The genesis of Victor Hugo’s 1831 novel The Hunchback of Notre Dame can be traced back to a single word. That word was “fate” written in Greek and carved into a wall on one the Notre Dame cathedral towers. From that chance discovery did the author...
Perhaps one of the most significant French writers, Victor Hugo was born on February 26th, 1802, the youngest of three sons. His father was a general in Napoleon's army, and his mother was a strong-minded, religious woman. Dissatisfied with the constant moves required by army life, Madame Hugo settled with her children in Paris.
Hugo began writing at a young age, and at seventeen years old he won a national poetry prize. He published his first book of poetry in 1822, which provided him the funds to marry his childhood sweetheart, Adéle Foucher, and fathered four children with her. Hugo was an incredibly prolific writer, penning poetry, plays, and prose. He exploded onto the national scene with the publication of The Hunchback of Notre Dame and the success of the play Hernani.
Hugo's personal life was complex. His wife Adéle had an affair with Saint-Beuve, one of Hugo's best friends, and shortly after Hugo fell in love with the actress Juliette Drouet. He coerced her to abandon her acting career, and he furnished her with a small flat of her own and a monthly stipend. Juliette became Hugo's lifelong muse, secretary, and traveling companion.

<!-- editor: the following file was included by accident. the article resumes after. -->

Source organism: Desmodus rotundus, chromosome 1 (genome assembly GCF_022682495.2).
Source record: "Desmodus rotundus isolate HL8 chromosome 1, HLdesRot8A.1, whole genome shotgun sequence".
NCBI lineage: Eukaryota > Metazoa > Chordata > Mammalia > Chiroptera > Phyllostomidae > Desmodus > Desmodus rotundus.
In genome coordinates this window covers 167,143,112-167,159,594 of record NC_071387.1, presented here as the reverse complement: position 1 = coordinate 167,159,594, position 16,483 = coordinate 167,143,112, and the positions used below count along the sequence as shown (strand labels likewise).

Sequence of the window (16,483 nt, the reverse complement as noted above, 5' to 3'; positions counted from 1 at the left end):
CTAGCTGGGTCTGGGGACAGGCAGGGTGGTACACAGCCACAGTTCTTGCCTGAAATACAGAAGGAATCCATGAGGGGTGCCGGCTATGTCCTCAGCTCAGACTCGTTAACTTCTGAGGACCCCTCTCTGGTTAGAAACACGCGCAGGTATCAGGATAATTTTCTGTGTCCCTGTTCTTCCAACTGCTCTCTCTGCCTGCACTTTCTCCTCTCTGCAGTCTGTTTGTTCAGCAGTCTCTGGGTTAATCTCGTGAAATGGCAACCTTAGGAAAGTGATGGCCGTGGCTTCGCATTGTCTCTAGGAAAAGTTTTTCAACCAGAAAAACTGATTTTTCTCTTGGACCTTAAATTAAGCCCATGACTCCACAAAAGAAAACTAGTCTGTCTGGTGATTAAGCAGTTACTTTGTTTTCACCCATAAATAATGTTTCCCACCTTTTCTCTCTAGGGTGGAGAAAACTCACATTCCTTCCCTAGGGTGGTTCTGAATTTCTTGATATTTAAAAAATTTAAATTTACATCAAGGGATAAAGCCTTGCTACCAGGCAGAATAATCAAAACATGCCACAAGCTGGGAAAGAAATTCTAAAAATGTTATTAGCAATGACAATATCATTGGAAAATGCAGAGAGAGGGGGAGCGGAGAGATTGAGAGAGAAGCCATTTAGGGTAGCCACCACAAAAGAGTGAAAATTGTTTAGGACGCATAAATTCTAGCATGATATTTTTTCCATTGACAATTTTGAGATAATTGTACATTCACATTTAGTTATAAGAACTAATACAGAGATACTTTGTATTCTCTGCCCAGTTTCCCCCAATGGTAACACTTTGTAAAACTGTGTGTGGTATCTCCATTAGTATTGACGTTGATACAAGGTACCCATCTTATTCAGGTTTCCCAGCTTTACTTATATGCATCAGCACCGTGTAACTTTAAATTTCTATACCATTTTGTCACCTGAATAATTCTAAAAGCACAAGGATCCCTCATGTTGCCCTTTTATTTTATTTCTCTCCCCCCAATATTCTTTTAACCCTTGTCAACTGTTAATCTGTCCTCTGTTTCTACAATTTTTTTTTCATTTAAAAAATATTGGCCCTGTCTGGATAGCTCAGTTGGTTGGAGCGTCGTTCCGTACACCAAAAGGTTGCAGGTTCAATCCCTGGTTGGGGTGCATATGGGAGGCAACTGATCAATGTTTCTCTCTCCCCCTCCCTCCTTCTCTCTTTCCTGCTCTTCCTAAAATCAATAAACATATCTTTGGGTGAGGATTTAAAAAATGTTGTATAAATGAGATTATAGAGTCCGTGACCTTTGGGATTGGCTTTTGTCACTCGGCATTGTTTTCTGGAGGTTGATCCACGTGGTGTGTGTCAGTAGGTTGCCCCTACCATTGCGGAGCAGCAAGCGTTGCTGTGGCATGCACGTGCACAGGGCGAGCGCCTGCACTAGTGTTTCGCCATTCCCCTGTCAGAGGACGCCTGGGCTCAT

Tragedy struck in 1843, with the drowning death of Hugo's beloved eldest daughter Léopoldine; Hugo was on vacation at the time of her death, and learned of it from reading the newspaper. Léopoldine is believed to have been a model for the character of Cosette.
This traumatic event led Hugo to attempt to live his values more deeply by moving into politics. As a peer of France, Hugo made a number of speeches on social issues in 1845, and 1948, he was elected deputy to the Constitutional Assembly. However, his political career took a sharp turn 1851; Louis Napoleon abolished the republic and Hugo was forced to flee after unsuccessfully trying to inspire an uprising. Hugo, along with his wife, mistress, and children, spent the next nineteen years in exile. It was during this time that he wrote Les Misérables. He was able to return to Paris in 1871, greeted by shouts of "Vive Victor Hugo!"
His death at the age of 83 was an occasion of intense national mourning. He is still regarded as a national treasure, and has been honored in many ways: a street in Paris was renamed for him, and a number of stamps have been released in his likeness.
Study Guides on Works by Victor Hugo
Published in 1862, Les Misérables is considered a classic of world literature. A sprawling epics that focuses on the social outcasts of early 19th century France, it is both an homage to the French culture and a compendium of timeless observations...